The freedom fighters of Bangladesh had their love for their motherland, and their brave conviction to defend the life and dignity of their people. But they were no military match to the Pakistani armed forces and their local collaborators. Thus, most of Bangladesh remained under the Pakistani military occupation until December 1971, when India recognized Bangladesh and came to the aid of the new country, resulting into the surrender of the Pakistani military to the Indian military, represented by Lieutenant-General Jagjit Singh Aurora, on December 16, 1971.

What brought the Bangalees to the point of the election of 1970?

To be very brief, the ruling class of Pakistan was mostly from the western wing. The eastern wing was highly discriminated against, in terms of the rightful place of the language of the majority population, in terms of national developmental work, in terms of political power distribution, and in terms of employments with the central government. Thus, the election manifesto of the Awami League was based upon their Six Point Demand that was originally declared by Sheikh Mujibur Rahman before a convention of opposition political parties in Lahore on February 5, 1966. The points of the Six Point Demand were as follows:

Point 1: Pakistan shall be a Federal State. There shall be a parliamentary government formed by a legislature elected on the basis of universal adult franchise.

Point 2: The federating units or the provinces shall deal with all affairs except foreign relations and defence.

Point 3: There shall be two separate but easily convertible currencies for the two wings of Pakistan. Or, alternatively, there may by a single currency with the proviso that the Federal Bank shall take adequate measures to stop the siphoning of money from East Pakistan to West Pakistan.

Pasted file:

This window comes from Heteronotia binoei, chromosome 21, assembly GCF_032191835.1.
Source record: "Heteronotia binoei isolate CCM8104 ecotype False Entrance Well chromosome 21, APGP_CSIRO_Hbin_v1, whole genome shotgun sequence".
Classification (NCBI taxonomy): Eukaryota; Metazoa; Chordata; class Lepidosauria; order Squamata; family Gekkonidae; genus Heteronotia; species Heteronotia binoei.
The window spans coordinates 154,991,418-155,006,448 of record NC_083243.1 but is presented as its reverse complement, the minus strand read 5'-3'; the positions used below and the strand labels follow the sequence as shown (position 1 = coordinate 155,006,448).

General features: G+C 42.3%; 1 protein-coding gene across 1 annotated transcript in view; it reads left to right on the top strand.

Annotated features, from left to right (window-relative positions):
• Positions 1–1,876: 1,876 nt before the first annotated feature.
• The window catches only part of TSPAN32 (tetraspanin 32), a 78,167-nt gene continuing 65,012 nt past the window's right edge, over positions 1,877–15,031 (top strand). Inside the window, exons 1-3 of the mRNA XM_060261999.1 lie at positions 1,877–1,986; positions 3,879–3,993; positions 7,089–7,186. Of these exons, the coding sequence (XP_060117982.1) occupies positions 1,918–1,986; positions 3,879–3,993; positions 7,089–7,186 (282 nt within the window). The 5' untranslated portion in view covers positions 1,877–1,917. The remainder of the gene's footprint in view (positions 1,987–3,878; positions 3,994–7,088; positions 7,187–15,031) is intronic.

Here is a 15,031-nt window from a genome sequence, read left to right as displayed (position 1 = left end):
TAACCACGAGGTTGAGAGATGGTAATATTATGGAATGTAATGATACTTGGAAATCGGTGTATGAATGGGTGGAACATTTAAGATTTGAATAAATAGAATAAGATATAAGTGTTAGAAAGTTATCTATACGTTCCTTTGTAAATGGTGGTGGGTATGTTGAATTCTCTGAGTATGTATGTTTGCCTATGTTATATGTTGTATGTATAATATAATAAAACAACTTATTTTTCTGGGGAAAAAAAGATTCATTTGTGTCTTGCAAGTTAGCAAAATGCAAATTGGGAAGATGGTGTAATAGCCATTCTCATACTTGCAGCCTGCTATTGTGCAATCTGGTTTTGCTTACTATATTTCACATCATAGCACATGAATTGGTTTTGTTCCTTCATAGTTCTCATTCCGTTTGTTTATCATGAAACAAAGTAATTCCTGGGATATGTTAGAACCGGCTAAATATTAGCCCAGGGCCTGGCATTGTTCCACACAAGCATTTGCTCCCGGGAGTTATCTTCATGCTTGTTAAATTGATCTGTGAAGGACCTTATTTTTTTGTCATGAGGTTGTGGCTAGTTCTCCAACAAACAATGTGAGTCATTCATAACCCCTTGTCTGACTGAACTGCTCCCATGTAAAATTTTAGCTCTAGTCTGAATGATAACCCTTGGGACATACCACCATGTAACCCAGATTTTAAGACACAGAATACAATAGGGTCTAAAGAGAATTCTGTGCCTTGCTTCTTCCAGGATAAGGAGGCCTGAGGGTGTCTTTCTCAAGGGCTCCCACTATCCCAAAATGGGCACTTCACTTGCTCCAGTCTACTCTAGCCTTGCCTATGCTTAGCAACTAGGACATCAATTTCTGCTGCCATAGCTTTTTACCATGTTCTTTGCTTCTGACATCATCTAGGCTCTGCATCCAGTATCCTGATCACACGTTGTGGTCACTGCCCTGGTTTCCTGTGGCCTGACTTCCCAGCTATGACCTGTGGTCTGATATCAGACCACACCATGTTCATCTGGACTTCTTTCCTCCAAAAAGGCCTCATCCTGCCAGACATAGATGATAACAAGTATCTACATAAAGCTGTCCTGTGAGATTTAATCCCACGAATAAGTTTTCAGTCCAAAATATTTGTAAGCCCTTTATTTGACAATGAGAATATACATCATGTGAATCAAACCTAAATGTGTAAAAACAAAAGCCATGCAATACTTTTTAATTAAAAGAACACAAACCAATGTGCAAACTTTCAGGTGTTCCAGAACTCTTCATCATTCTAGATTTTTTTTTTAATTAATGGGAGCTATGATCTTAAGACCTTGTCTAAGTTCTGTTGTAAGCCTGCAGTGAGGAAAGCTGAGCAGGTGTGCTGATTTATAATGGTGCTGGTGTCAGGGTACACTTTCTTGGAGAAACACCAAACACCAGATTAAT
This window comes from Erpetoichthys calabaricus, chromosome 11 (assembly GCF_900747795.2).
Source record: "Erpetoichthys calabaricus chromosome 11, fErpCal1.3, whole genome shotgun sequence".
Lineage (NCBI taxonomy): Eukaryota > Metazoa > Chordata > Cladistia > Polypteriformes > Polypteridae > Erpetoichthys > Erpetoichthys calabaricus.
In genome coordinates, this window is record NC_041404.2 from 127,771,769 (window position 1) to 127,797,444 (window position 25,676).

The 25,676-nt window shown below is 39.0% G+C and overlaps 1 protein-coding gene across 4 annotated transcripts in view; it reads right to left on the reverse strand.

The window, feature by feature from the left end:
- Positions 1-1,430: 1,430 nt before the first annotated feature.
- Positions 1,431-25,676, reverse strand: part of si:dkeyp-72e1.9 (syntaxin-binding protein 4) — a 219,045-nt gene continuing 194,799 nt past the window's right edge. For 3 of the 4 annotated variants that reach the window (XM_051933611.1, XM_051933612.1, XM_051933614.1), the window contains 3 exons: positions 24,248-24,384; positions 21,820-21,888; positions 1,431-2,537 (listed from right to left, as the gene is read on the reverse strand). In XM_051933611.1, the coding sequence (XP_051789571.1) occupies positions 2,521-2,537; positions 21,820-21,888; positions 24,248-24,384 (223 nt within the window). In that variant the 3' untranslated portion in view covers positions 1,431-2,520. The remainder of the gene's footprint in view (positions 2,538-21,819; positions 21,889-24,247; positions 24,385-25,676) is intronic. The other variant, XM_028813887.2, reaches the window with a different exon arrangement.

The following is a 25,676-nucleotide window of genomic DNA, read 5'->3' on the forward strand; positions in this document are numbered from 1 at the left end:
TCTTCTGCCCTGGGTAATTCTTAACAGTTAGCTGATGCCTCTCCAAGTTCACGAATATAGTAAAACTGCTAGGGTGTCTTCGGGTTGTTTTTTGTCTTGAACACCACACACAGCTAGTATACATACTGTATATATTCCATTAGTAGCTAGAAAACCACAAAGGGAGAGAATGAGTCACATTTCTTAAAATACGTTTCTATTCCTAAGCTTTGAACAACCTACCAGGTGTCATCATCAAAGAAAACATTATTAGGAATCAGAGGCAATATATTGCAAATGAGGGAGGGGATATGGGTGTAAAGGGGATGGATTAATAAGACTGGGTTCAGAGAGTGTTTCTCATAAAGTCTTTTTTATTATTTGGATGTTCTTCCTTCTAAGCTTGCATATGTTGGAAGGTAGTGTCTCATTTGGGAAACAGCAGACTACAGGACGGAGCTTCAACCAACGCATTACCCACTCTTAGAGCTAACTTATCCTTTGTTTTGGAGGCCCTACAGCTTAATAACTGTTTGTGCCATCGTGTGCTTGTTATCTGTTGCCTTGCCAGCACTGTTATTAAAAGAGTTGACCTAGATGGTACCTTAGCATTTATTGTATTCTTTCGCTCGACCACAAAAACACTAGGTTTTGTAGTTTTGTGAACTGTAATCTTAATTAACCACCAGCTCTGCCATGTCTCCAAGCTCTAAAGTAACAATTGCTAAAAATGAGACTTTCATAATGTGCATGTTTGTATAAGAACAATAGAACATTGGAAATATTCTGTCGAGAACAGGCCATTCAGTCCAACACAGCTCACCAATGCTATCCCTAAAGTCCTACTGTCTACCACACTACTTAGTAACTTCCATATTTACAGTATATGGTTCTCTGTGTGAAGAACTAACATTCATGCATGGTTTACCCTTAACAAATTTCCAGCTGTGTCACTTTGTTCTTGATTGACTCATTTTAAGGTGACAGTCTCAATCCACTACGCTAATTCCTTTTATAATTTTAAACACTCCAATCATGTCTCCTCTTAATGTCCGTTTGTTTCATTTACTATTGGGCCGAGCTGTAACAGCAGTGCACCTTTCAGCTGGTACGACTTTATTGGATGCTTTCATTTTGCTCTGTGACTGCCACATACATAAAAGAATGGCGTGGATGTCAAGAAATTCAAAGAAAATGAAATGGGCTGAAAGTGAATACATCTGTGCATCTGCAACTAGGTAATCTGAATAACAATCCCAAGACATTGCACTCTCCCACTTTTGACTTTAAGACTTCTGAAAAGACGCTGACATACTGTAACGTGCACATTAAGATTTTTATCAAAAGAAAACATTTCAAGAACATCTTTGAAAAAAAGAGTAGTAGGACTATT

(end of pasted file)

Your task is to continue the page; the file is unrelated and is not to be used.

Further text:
Point 4: The federating units or provinces shall reserve the right to levy taxes. The central government, of course, shall have some share of the tax proceeds.

Point 5: Separate accounts shall be maintained for the foreign exchange earnings of the two wings. The foreign exchange earned from foreign trade shall be under the control of the respective wings. The federating units shall be independent in conducting trades with foreign countries.

Point 6: The federating provinces shall be able to raise Para-militia or Para-military forces for their own defences.

Source: http://www.albd.org/english/index.php?option=com_content&view=article&id=472:the-historic-6-point-program-the-megna-carta-of-the-bangalees-national-struggle&catid=46:runinng-news

Thus, Awami League’s popularity in pre-independence Bangladesh was based upon the demands of fair treatments for the eastern wing of Pakistan within the integrity of that country. The political spirit of the demands for fairness within the framework of Pakistan also ended up in bringing the nightmare of 1971 onto the mass population of Bangladesh.

What was the people’s spirit in Bangladesh after March 25, 1971? It was just getting rid of the occupying brutes of Pakistan from their land. Was there any plan for what would be the nature of the new country?

In the formal declaration of the independence of Bangladesh by the interim Mujibnagar Government on April 10, 1971, the leaders of Bangladesh aspired “to ensure for the people of Bangladesh equality, human dignity and social justice.”

The terms Equality, Human Dignity and Social Justice, can be interpreted as Democracy, Secularism and Socialism (not respectively). However, Bangalee nationalism was not an objective of the first Bangladesh government, nor was it in the Six Point Demand.

Thus, three of the four pillars of the 1972 constitution of Bangladesh, Democracy, Secularism and Socialism can be asserted to have originated from the formal declaration of the independence of Bangladesh in 1971.

(To be continued in Part II)
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About the Writer: Sukhamaya Bain is a US citizen who was born in a place that is a part of today’s Bangladesh. He earned a Ph.D. degree in Chemistry in 1987, and currently works for the US federal government, evaluating chemistry. While being a scientist by profession, he believes that societal justice is vital for the well-being of mankind. Thus, he occasionally writes on sociopolitical issues.